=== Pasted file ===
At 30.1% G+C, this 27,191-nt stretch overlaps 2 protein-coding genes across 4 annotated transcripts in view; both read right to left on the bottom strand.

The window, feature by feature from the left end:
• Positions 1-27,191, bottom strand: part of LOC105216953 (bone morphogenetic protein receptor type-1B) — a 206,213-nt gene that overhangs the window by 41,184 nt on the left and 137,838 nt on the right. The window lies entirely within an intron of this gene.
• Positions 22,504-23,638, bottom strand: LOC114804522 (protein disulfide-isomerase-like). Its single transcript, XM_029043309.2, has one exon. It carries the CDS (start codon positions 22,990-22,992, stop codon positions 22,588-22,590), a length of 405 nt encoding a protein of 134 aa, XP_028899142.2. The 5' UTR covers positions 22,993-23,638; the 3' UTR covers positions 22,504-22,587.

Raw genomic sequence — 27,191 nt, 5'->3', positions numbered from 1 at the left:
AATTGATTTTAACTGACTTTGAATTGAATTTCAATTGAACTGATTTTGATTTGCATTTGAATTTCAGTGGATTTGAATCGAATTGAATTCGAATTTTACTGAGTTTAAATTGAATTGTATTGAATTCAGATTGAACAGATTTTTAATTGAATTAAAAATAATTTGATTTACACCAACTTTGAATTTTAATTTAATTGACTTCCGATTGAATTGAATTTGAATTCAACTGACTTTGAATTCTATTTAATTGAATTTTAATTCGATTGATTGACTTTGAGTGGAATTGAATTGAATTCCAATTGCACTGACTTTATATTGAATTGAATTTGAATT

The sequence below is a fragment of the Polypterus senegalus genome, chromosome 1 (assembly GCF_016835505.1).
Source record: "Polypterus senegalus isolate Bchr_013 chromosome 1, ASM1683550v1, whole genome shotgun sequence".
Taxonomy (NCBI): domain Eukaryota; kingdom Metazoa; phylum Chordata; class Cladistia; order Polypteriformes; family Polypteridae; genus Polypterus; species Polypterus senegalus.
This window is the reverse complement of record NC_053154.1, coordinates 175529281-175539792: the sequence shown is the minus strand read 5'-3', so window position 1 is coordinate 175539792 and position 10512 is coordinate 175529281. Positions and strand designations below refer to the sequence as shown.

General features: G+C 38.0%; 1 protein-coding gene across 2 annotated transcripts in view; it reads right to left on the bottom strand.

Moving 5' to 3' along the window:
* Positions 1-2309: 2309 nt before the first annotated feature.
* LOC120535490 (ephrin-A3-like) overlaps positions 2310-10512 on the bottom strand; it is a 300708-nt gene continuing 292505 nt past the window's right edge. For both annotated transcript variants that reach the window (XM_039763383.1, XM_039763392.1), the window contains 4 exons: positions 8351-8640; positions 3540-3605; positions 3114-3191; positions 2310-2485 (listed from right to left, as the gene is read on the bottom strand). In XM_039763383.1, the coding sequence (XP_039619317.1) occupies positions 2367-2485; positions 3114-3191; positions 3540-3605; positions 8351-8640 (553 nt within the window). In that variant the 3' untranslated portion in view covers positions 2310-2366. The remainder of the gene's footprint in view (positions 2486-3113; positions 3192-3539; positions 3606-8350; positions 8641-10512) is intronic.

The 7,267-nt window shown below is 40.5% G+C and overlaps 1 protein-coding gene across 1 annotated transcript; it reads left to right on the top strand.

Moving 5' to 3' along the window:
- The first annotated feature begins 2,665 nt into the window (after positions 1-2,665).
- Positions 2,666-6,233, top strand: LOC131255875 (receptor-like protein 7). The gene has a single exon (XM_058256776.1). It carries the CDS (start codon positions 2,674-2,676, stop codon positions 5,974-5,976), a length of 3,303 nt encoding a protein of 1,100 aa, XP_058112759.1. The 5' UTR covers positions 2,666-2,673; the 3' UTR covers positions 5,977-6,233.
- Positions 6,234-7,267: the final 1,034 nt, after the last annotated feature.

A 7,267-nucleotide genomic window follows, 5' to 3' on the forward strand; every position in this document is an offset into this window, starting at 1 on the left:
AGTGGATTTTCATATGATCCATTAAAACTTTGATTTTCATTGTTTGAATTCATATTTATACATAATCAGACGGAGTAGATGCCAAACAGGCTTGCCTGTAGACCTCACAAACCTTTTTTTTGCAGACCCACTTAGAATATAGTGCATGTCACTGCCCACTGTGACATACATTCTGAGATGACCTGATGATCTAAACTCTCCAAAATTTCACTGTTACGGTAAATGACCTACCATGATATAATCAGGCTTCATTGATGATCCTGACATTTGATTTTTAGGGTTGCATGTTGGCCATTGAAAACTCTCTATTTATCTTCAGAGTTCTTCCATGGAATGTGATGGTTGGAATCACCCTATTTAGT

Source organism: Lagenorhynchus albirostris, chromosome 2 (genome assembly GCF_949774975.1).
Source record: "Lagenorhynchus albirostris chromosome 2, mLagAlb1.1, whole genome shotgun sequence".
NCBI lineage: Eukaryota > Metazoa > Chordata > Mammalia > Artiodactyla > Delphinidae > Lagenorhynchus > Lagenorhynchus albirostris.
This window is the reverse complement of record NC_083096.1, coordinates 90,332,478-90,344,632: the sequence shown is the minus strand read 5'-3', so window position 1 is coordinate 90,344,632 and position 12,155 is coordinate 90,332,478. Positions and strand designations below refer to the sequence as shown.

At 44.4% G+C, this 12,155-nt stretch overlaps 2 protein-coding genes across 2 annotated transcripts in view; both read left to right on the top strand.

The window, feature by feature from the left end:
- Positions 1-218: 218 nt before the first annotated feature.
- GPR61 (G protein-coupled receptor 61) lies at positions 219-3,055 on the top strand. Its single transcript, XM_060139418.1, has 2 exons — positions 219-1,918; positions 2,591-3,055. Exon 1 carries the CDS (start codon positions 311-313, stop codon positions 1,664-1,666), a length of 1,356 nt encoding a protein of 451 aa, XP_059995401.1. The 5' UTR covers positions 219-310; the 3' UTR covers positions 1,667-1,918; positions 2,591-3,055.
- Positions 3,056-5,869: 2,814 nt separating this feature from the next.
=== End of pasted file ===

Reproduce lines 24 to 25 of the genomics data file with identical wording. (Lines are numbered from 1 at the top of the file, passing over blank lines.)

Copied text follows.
NCBI lineage: Eukaryota > Metazoa > Chordata > Mammalia > Artiodactyla > Delphinidae > Lagenorhynchus > Lagenorhynchus albirostris.
This window is the reverse complement of record NC_083096.1, coordinates 90,332,478-90,344,632: the sequence shown is the minus strand read 5'-3', so window position 1 is coordinate 90,344,632 and position 12,155 is coordinate 90,332,478. Positions and strand designations below refer to the sequence as shown.